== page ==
Aug. 25, 2005 -- Women who seek treatment for infertility have a "reasonable" chance of having a baby with their own eggs in their early 40s, but success rates drop to close to zero once they reach age 44, a new study suggests.
Researchers reviewed birth outcomes among 1,263 women over the age of 40 treated at a large infertility clinic in Boston. After three attempted high-tech infertility treatments, birth rates for women 40 years old were 25%. By age 43 the corresponding birth rate was around 10%, and by 44 it was 1.6%.
For women who became pregnant with these high-tech procedures, the miscarriage rate per cycle was 24% for 40-year-olds, 38% for 43-year-olds, and 54% for 44-year-olds.
The findings are published in the August issue of the journal Fertility and Sterility.
"A woman in her early 40s has a reasonable chance at pregnancy with IVF, assuming that she is still having regular periods and [is still releasing eggs]," researcher Sigal Klipstein, MD, tells WebMD. "But by 44 the fertility window is definitely closing."
Successes Few After 43
Klipstein says the media focus on the seemingly endless parade of 40- and even 50-something celebrity new moms has helped to give women a distorted view of their fertility.
She adds that she routinely sees women in their mid-40s who mistakenly think that they are good candidates for IVF because they exercise, eat right, and still menstruate regularly.
A reproductive endocrinologist who now practices in Chicago, Klipstein conducted the study while completing her training at the infertility clinic Boston IVF, where the study participants were treated.
"The reality is that fertility drops dramatically after age 40," she says. "Even though we can bring that up a notch with IVF, by age 45 the chances are not very good," she says.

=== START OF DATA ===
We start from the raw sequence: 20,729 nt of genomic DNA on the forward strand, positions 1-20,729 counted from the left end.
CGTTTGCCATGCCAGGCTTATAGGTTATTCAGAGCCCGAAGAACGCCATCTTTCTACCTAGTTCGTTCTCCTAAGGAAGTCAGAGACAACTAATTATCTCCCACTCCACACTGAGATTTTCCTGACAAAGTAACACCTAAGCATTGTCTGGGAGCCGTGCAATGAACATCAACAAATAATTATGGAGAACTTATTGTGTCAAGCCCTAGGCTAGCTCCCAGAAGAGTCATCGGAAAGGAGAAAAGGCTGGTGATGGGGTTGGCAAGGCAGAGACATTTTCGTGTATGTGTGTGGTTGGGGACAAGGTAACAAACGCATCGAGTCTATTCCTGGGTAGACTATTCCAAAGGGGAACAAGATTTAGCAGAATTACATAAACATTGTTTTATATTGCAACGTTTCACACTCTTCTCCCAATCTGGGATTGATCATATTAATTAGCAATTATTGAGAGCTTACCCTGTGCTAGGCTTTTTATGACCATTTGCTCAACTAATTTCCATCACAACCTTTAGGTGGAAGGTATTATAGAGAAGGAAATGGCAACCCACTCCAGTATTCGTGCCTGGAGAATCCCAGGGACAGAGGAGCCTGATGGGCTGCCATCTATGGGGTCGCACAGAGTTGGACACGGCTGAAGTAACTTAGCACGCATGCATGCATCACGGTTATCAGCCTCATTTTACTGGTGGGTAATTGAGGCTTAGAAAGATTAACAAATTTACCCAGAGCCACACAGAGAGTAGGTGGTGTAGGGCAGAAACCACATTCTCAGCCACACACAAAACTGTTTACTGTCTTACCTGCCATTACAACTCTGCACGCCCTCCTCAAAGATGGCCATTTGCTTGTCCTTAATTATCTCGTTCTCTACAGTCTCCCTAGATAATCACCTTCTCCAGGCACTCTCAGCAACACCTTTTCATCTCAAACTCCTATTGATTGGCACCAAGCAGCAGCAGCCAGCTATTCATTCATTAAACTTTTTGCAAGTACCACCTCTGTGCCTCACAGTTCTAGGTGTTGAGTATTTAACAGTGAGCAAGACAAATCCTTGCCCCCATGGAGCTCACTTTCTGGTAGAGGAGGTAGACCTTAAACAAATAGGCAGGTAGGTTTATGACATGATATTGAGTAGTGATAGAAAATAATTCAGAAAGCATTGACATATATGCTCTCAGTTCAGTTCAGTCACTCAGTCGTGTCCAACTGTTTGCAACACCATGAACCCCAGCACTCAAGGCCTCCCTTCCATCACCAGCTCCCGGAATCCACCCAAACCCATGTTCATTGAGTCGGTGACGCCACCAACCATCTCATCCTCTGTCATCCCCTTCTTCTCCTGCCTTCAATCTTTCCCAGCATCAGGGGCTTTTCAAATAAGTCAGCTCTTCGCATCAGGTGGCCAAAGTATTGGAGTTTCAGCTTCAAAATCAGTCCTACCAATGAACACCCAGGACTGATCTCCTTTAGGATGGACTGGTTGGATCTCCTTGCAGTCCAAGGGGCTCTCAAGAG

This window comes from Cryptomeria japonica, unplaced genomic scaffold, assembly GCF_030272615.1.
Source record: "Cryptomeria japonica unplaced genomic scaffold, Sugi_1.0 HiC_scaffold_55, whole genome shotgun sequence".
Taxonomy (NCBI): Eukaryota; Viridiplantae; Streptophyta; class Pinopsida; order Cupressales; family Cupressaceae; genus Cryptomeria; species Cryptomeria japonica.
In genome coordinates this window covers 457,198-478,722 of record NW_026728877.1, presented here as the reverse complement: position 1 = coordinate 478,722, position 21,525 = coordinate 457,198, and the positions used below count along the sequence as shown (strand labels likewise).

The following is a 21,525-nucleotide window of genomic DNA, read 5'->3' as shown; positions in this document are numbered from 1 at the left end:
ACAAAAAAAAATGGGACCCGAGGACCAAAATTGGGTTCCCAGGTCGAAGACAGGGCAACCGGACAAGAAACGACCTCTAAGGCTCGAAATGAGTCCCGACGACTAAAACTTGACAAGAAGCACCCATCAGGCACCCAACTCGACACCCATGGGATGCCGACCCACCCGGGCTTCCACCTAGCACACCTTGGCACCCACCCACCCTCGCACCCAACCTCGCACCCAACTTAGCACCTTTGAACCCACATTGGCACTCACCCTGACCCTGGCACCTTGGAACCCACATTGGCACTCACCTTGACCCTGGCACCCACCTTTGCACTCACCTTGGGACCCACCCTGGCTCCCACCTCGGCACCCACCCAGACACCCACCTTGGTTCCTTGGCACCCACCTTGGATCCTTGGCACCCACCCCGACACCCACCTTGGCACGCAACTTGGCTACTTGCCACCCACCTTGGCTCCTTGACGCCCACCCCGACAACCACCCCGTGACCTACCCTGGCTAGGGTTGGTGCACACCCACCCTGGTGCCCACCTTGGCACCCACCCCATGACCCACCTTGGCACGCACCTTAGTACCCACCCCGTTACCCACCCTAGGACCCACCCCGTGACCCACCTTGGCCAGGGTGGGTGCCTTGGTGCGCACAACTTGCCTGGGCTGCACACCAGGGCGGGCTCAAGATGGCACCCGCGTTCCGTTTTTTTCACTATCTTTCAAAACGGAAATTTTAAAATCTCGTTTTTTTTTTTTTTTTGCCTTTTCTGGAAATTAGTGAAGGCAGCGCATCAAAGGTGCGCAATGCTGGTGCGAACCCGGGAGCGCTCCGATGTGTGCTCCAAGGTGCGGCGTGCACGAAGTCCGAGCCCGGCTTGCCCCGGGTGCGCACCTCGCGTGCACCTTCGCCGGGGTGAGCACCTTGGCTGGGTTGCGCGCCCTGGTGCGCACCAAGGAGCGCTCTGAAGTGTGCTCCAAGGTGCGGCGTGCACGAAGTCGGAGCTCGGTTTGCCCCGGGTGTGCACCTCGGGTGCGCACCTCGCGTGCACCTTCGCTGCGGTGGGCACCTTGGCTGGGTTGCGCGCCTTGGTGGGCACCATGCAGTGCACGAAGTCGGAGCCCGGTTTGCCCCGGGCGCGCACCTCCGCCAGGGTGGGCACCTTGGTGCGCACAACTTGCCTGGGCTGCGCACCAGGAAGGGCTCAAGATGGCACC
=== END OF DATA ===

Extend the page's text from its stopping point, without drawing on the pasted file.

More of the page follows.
1 in 5 Patients Over 40 Seek Treatment
Almost one in five women who seek treatment for infertility in the United States today are over the age of 40. According to figures from the American Society for Reproductive Medicine (ASRM), one-third of those attempting pregnancy over the age of 35 will have trouble getting pregnant, and two-thirds will not be able to get pregnant on their own once they are past age 40.
As early as 15 years before menopause, a woman's ability to become pregnant declines. Egg production starts to decline and more of the eggs she does produce contain chromosomal problems that make infertility, miscarriage, and birth defects more likely.
This "double whammy," as Klipstein calls it, leads to a precipitous drop in fertility after age 40. But up until about age 43 fertility rates still differ dramatically from woman to woman, depending on ovarian reserve.
Infertility specialist Michael Soules, MD, tells WebMD that a woman's best predictor of fertility in her early 40s is her mother's age at menopause. Soules is managing partner for Seattle Reproductive Medicine and a former president of ASRM.
"If your mother entered menopause at age 50 that is a good sign that you will retain ovarian function longer," he says. "But there are no guarantees."
What About Those Celebrity Moms?
Just seven women in the study were over the age of 45 when they entered treatment, and none of them achieved a successful pregnancy.
In recent years the number of women giving birth in their mid- to late-40s has doubled in the U.S., but Klipstein says this rise reflects the increased reliance on donor eggs.
"The media convey the message that pregnancy in your mid-40s is no big deal, because this celebrity mom is giving birth at age 47 and that one is giving birth at 50," she says, adding that a successful medically assisted pregnancy over age 45 almost always involves a donor egg.
A woman in her early 40s, using her own eggs, has about a 7% to 10% chance of getting pregnant with high-tech infertility treatments and a 50% to 80% chance if she uses a donor egg.
Don't Delay Treatment
Klipstein and Soules agree that the main message to women who want to have children after 40 is don't wait too long before seeking help.
"Younger women have the luxury of waiting, but we recommend that women over 40 who haven't gotten pregnant on their own in six months seek treatment," Klipstein says.
Though live birth rates have increased slightly in recent years among women in their early 40s using their own eggs, Soules says it is unlikely they will rise much more.
"The clear message is don't delay a month longer than you can help it if you are approaching 40," he says. "And don't think you are the exception that proves the rule. That is dangerous thinking."